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Toyota accelerator-crash case starts

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IOL mot pic jul22 Noriko Uno 2

AP

Peter Uno, left, the husband of Noriko Uno, and their son Jeffrey show a photograph of the 66-year-old bookkeeper, who died in an alleged sudden unintended acceleration crash in August 2009.

Noriko Uno was afraid of driving fast, often avoiding the freeway and taking the same route every day from her Upland, Los Angeles home to and from her family's sushi restaurant. She had put only 16,000km on her 2006 Camry in about four years.

So when her car unexpectedly accelerated to speeds up to 160km/h on a street with a posted limit of 48km/h, the 66-year-old bookkeeper did everything she could to slow down, stepping on the brake pedal and pulling up the handbrake lever as she swerved to avoid hitting other vehicles.

Uno was killed when her car went onto a median and struck a telephone pole and a tree.

Her case is the first to go to trial in a proceeding that could determine whether Toyota should be held liable for sudden unintended acceleration in its vehicles - a claim made by drivers that plagued the Japanese automaker and led to lawsuits, settlements and recalls of millions of its cars and SUVs.

Attorney Garo Mardirossian, who is representing Uno's husband and son, said: “Toyota decided to make safety an option instead of a standard on its vehicles.

“They decided to save a few bucks, and by doing so, it cost lives.”

IOL mot pic jul22 Noriko Uno 1

This is how far 66-year-old Noriko Uno pulled up the handbrake lever of her Toyota Camry in her efforts to slow the car down.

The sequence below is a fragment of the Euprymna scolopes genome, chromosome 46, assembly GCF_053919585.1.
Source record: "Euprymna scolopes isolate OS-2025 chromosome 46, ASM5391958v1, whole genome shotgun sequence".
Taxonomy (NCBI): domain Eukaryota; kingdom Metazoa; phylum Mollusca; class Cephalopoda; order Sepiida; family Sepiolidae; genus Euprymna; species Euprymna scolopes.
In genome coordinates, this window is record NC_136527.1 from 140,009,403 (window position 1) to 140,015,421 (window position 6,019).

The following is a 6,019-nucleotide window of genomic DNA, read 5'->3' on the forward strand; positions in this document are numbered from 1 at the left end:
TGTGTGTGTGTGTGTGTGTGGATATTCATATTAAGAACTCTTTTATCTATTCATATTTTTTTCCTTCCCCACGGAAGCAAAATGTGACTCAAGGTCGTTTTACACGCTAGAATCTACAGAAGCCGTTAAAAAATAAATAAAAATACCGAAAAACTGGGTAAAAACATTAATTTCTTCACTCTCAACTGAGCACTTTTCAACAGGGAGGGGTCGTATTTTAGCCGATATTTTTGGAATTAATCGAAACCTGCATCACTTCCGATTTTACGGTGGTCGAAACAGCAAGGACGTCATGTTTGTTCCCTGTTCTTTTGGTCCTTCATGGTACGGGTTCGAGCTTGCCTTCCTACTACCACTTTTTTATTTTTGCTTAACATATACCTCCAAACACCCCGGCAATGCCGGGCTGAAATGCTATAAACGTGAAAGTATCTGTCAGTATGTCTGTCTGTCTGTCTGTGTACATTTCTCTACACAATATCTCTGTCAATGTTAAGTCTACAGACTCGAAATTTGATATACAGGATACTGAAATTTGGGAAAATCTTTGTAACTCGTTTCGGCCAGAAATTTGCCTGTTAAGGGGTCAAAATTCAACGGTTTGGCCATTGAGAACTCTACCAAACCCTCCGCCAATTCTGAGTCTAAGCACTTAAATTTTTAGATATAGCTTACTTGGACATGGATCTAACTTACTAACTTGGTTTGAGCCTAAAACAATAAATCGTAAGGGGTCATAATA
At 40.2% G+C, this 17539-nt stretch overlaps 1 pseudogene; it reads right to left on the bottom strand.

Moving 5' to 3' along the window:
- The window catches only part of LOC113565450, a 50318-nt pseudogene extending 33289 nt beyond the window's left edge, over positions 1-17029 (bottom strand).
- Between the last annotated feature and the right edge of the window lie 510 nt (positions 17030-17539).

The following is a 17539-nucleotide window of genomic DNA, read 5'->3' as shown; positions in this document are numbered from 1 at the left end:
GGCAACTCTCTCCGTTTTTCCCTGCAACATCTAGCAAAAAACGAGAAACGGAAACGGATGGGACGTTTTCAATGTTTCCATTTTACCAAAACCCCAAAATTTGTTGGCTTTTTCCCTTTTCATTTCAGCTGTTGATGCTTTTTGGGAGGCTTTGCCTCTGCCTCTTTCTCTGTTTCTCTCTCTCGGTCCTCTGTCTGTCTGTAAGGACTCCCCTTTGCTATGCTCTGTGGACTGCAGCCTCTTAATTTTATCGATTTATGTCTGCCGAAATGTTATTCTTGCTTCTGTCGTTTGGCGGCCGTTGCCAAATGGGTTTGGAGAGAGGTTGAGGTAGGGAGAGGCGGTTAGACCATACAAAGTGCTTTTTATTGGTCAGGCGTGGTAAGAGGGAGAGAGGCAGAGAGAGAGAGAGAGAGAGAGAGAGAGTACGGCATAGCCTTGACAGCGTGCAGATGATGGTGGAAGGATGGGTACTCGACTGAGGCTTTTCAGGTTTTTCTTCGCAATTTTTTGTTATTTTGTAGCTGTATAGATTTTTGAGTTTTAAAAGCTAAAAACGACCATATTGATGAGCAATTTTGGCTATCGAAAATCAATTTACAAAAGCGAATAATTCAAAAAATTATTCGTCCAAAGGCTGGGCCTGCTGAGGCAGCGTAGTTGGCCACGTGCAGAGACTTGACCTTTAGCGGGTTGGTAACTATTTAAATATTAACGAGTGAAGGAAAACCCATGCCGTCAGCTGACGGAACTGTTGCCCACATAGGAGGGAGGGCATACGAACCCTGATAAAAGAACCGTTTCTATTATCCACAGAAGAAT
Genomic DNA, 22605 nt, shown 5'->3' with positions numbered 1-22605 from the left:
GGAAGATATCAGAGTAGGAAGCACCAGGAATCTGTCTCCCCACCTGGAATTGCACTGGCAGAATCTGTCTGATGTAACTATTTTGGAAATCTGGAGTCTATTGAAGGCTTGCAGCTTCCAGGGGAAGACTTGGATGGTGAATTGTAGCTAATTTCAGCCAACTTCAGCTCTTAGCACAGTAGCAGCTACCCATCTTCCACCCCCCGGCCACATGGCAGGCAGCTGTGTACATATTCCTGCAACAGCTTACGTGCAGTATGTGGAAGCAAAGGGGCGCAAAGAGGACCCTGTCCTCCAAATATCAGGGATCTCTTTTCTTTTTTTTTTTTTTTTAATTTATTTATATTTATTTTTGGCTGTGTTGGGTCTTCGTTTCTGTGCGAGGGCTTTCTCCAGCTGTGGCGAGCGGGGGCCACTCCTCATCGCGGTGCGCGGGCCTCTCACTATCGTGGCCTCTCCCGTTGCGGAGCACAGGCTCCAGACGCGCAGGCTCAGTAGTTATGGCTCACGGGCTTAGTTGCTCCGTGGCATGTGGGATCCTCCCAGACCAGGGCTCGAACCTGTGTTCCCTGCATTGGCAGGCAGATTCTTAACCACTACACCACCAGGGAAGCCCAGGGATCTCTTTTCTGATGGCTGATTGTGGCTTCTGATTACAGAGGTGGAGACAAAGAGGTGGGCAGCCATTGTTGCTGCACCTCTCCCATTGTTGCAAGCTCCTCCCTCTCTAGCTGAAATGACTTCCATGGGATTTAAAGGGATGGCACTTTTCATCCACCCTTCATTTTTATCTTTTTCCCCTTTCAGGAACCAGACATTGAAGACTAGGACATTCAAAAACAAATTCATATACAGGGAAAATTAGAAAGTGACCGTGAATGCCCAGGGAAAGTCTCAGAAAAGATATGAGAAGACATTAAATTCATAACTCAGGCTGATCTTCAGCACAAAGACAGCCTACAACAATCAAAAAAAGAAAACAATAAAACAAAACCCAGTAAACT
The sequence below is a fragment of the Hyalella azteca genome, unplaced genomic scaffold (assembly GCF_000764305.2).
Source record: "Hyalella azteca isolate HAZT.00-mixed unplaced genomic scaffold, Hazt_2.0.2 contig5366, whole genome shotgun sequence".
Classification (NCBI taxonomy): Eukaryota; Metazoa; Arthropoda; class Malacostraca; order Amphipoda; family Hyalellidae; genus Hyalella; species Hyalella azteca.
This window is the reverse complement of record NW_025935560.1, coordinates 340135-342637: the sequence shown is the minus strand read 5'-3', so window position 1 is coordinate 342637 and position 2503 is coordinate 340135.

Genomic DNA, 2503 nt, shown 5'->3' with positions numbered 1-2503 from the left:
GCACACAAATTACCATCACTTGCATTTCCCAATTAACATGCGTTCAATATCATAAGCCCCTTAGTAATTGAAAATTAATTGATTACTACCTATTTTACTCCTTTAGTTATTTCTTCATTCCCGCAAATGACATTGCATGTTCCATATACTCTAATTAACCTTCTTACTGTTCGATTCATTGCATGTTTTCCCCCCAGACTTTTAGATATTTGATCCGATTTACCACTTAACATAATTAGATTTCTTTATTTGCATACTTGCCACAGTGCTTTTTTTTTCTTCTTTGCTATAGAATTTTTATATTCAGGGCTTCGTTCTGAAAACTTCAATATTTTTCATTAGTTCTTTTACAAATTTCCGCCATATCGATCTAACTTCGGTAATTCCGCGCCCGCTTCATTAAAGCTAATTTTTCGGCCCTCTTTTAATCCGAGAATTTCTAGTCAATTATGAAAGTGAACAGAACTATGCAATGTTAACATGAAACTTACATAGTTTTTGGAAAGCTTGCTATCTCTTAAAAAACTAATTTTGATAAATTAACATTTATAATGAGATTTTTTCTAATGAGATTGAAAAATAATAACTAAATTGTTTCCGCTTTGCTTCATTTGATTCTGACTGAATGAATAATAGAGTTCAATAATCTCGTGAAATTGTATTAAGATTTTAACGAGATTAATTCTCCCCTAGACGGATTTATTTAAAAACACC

AP

Toyota insists there was no defect in Uno's Camry. It has blamed such crashes on accelerators that got stuck, floor mats that trapped the accelerator pedal and driver error. The company has settled some wrongful-death cases and agreed to pay more than $1 billion (R9.8 billion) to resolve lawsuits where owners said the value of their vehicles plummeted after Toyota's recalls because of sudden-acceleration concerns.

The Uno trial, starting with jury selection on Monday, is expected to last two months. The proceeding represents the first of the bellwether cases in state courts, which are chosen by a judge to help predict the potential outcome of other lawsuits making similar claims.

Other cases expected to go to trial in state courts this year include one in Oklahoma and another in Michigan.

More than 80 cases have been filed in state courts.

The Toyota litigation has gone on parallel tracks in state and federal court with both sides agreeing to settlements so far. A federal judge in Orange County is dealing with both wrongful death and economic loss lawsuits that have been consolidated and is expected to give final approval to the economic loss settlement next week.

Federal lawsuits contend that Toyota's electronic throttle control system was defective and caused vehicles to surge unexpectedly. Plaintiffs' attorneys have deposed Toyota employees, reviewed software code and pored over thousands of documents.